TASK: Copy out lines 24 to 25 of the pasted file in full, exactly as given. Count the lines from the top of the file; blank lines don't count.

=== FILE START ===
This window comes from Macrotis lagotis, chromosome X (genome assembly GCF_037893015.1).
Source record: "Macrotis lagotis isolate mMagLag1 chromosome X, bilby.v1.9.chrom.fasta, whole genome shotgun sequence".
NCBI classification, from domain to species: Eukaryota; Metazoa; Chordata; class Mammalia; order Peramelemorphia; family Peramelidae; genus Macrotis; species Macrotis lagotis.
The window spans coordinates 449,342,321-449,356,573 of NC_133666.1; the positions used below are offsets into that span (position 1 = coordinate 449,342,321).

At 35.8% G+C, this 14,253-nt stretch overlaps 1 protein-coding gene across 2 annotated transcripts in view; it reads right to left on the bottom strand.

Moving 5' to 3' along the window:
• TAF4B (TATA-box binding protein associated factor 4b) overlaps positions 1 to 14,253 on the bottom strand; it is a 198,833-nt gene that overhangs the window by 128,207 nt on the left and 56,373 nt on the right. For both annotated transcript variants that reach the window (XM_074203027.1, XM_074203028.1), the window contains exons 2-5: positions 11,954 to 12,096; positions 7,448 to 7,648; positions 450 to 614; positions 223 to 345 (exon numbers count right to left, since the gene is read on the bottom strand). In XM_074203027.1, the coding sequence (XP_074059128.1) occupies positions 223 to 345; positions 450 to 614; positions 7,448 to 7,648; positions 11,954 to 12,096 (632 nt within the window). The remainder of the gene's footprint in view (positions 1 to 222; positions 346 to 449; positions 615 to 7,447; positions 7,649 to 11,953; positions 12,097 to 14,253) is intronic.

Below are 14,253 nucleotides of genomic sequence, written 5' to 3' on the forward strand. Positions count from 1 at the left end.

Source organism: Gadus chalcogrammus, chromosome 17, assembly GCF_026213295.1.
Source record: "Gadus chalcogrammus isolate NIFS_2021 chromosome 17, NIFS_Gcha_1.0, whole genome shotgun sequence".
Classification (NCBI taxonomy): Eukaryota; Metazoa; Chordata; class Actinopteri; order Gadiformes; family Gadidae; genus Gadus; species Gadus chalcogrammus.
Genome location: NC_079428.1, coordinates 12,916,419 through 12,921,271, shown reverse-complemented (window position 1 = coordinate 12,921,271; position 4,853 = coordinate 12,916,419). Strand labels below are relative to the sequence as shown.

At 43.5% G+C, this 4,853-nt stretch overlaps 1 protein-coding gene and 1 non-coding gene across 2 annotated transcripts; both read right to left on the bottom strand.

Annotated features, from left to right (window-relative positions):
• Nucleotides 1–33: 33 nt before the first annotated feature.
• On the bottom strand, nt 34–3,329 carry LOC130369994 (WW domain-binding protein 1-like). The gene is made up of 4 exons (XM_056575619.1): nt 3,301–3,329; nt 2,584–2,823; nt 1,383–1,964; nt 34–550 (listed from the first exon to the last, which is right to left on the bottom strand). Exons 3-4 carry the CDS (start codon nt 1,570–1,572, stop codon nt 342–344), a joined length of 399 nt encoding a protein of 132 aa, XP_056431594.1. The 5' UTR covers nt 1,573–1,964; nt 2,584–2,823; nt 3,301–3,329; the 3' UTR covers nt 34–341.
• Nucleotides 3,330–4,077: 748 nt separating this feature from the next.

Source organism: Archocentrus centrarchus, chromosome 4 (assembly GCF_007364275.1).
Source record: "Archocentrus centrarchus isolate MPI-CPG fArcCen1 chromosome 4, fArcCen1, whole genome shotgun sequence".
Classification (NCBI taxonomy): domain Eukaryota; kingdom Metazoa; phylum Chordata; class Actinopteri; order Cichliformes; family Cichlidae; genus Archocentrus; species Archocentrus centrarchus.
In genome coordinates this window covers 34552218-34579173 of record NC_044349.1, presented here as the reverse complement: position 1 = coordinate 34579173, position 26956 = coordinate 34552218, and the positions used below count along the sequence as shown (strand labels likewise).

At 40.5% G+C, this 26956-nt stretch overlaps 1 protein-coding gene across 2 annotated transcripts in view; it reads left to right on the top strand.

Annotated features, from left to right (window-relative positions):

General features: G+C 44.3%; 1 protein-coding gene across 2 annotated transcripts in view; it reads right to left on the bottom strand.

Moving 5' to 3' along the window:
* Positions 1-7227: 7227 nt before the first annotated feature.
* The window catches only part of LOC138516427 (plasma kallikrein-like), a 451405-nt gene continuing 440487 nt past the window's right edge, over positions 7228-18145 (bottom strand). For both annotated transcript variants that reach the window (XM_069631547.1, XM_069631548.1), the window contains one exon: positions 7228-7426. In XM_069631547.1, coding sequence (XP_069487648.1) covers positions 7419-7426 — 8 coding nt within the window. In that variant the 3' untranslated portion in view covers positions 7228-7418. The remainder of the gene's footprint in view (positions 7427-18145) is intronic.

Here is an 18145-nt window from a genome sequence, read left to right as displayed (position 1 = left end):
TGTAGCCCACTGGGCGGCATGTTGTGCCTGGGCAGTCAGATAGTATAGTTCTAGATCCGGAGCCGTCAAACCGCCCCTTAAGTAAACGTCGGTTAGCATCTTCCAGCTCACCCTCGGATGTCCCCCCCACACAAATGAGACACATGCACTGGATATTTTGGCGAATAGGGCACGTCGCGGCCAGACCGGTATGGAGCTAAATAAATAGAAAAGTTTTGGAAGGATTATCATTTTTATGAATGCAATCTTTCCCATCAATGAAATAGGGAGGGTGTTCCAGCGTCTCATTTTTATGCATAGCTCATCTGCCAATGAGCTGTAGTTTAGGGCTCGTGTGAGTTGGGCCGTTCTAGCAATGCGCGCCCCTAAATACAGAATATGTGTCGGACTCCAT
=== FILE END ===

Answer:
General features: G+C 44.3%; 1 protein-coding gene across 2 annotated transcripts in view; it reads right to left on the bottom strand.

Moving 5' to 3' along the window: